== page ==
The Heraldic Funeral

By Dr J.F.R.Day Coat of Arms no 190 summer 2000.

For us today the heraldic funeral, with the coffin covered with a pall, and the deceased’s arms attached, is virtually forgotten.1  Yet for Elizabethan England, the sight of such mournful panoply must have been far from uncommon,carefully preserving social distinction even in death, and with it all the niceties of rank.2

Despite these social advantages, it is clear that heraldic funerals do start to taper off in the seventeenth century. The reasons for this decline have been variously given, though at least part of the problem is their vast expense, which Julian Litten argues is the primary reason for the switch to “private” funerals.3 Indeed, the earl of Northampton, who was intimately involved with the heralds under both Elizabeth and James, was aware that noblemen’s and gentlemen’s funerals were “ye Cheife Pasture vppon wch our officers att Armes doe live,” even though he was also aware of the dislike of the mounting expense of heraldic funerals and the occasionally violent contentions of the heralds vying for their fees.4  But it is unlikely that anyone in Tudor England would have seen the matter in terms of conspicuous consumption alone, at least “until Puritan attitudes began to gain a wide acceptance.”5

It is important to look beyond financial pressures, and to examine what was going on liturgically with pre-Reformation heraldic funerals. We know that heralds were involved with funerals at least as early as the reign of Henry V, though the first detailed description we have is the Requiem of the earl of Salisbury and his son at which the earl of Warwick known as “the Kingmaker” (d. 1471) acted as chief mourner.6 There was a set choreography, in which the arms, helm and crest, sword, and other armorial emblems, carried in procession by the heralds, were turned over by the heralds and the chief and assistant mourners to the officiant, who invested the heir, who returned them to the officers of arms. This pattern seems to have moved into the Reformation largely unchanged.7 But something had changed – although there was still an Offering, it would seem, at Elizabethan funerals, it clearly was not associated with the theological act that this ceremony signified in the older ritual at the Offertory of the Requiem Mass. As Mervyn James explains:

The offering of the dead peer’s helm, sword, target and coat had fitted naturally into the structure of the requiem mass of the old religious regime. Presented at the altar at the same time as the priest’s offertory of the elements, they were a means whereby the deceased was associated symbolically with the sacrifice of the mass, which made available to him benefits which might shorten the pains of purgatory. That some thought had been given to the theological aspects of the matter is suggested by the distinction made in funerary rites between the personal emblems of the dead man (his sword, helm and target [the shield bearing his coat of arms] and the standard, banner procession, which were family emblems, and could have no religious significance. It was only after “the masse fynished, at verbum caro factum” that those were to be offered to the priests.8

I have some minor quibbles over how impersonal the standard and banner were – a banner is in a sense “personal” to a nobleman of rank since its very size and shape indicate a peer’s rank.9 Still, I think James has made a telling point, one often overlooked by scholars looking for more modern or even postmodern explanations. The original theological justification for the heraldic funeral was absolutely individual and religious – the association of the dead man’s personal insignia with the Offertory of the Mass was itself a symbolic way of applying the efficacy of the prayers for the dead directly on behalf of the deceased. Once the Requiem Mass became simply the Burial of the Dead, the elaborate choreography of the Offering that the heralds supervised no longer has much if any religious significance.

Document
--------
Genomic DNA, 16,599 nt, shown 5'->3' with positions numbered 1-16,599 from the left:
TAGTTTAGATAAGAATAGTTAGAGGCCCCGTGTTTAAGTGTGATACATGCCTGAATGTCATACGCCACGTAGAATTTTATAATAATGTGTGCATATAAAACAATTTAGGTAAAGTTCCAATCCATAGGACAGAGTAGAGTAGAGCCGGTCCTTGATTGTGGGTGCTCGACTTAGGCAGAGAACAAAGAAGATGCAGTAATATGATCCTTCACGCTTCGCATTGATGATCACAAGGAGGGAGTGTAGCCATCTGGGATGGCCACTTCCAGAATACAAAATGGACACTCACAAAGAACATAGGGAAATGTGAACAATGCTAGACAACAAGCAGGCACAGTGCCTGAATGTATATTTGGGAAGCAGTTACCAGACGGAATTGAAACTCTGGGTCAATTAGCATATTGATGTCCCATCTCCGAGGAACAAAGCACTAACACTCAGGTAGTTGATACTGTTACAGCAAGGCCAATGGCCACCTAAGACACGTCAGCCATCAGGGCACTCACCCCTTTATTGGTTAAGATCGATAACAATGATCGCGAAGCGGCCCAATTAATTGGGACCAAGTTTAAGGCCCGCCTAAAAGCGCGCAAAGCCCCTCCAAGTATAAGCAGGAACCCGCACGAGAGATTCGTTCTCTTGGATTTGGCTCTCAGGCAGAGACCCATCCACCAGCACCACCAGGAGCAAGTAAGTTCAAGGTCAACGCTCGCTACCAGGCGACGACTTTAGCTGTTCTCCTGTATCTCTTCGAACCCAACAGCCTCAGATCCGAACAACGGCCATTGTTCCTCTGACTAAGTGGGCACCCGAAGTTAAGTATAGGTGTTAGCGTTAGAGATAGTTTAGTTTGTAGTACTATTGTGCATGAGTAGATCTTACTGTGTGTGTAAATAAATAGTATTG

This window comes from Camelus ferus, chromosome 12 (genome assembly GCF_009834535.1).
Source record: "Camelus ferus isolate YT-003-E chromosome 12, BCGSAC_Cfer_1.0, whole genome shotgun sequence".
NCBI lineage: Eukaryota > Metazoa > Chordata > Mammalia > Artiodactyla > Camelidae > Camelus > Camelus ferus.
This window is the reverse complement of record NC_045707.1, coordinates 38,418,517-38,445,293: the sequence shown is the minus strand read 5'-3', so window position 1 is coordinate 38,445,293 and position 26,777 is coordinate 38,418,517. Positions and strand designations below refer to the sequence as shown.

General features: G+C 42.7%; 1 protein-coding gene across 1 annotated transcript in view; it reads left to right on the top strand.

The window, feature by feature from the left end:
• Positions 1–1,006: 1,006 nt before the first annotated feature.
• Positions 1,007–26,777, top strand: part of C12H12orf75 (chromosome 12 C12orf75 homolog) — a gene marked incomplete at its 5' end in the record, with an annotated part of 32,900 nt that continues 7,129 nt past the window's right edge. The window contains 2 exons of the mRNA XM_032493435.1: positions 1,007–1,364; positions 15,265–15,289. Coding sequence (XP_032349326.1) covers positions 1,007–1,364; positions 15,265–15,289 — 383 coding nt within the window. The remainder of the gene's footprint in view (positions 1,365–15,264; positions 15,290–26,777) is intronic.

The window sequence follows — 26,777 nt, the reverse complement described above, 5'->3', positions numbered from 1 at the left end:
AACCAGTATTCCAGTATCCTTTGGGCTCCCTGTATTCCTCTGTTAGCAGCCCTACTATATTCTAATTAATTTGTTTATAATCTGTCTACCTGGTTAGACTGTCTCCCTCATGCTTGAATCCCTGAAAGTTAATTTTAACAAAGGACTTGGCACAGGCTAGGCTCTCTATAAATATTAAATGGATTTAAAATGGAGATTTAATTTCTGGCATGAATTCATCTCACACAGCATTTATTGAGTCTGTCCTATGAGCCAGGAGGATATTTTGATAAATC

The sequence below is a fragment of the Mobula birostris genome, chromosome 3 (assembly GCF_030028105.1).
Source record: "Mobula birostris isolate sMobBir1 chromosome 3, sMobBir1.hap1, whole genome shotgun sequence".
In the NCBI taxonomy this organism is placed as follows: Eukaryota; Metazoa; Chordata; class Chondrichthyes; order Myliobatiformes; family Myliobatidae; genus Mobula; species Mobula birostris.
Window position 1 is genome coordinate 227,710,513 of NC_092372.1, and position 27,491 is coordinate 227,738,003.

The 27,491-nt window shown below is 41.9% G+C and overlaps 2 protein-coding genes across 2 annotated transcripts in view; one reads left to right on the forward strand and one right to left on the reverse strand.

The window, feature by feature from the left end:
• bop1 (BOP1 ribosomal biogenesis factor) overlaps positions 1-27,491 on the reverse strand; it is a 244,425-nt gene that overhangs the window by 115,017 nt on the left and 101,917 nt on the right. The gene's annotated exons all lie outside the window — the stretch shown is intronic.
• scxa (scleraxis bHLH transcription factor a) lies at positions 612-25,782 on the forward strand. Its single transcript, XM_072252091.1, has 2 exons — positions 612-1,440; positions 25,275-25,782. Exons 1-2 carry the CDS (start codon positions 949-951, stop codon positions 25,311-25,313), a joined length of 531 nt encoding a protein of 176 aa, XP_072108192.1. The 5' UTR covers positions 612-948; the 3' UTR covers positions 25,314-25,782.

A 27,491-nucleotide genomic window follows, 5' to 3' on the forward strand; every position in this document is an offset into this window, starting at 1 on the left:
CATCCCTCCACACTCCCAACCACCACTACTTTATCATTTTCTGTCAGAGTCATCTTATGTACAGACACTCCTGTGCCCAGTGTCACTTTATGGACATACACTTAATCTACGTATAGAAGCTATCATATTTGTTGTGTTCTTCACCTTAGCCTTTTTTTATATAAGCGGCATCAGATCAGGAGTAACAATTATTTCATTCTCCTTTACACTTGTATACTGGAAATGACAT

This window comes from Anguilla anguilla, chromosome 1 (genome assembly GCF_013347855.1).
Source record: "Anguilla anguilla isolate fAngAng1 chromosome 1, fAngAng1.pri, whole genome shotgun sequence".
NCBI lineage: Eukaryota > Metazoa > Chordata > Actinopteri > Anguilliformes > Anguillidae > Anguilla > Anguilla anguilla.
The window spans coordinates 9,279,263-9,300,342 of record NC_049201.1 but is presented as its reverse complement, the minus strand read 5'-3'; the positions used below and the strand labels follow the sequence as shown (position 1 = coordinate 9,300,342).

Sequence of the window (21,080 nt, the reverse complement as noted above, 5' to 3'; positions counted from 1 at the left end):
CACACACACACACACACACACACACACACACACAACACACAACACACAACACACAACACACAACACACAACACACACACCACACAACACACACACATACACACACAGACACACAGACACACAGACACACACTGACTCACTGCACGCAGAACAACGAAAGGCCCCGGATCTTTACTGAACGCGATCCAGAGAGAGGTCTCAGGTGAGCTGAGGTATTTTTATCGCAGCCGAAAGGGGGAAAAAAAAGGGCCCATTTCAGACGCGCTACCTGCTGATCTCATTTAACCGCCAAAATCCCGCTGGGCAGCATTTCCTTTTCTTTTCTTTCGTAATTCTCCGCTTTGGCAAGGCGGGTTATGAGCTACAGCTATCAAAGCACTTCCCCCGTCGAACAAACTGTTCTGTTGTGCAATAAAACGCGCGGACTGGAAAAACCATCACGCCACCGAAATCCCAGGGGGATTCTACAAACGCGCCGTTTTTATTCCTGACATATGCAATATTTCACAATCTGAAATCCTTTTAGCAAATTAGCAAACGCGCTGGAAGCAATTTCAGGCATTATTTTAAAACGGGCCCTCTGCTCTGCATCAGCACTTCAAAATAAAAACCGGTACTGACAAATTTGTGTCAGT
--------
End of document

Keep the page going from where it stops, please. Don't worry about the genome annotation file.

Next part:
Thus after the Reformation the religious aspect of heraldic funerals was lost in the funerals’ political and social manifestations – enough reason to keep Burghley and Elizabeth among the ardent supporters of heraldic funerals from the state’s standpoint, but not enough to justify their expense to an increasingly Protestant England. The change is striking. When Henry VII went to his grave, the banners around his chariot were his four patrons: the Trinity, the Blessed Virgin, St George, and St Mary Magdalene; when his grandson, Edward VI was buried, these banners were instead the Garter, the Cross of St George, the arms of Queen Jane Seymour and those of the Queen Dowager.10 The Marian reaction brought back Roman elements into the service – at least saints were back in style. Banners of “Avowries” or patron saints are not only found in royal funerals but in those of lesser mortals in Mary’s reign, and these practices even hang on, as Henry Machyn notes in his entries for funerals in the first full year of Elizabeth’s reign.11

The presence of saints’ banners, and, for that matter, the occasional mention of a “wax hearse” in Machyn, referring to a stationary catafalque in the church covered with candles and tapers rather than an heraldic hearse covered only with armorial symbols, clearly shows us the change in emphasis. Both wax and heraldic hearses were erected in church to receive the body during the funeral service, but the heraldic hearse, covered with armorial designs and known to us from contemporary illustrations, has very little religious significance, while the surrounding of the body at Mass with candles is an old and prayerful tradition.12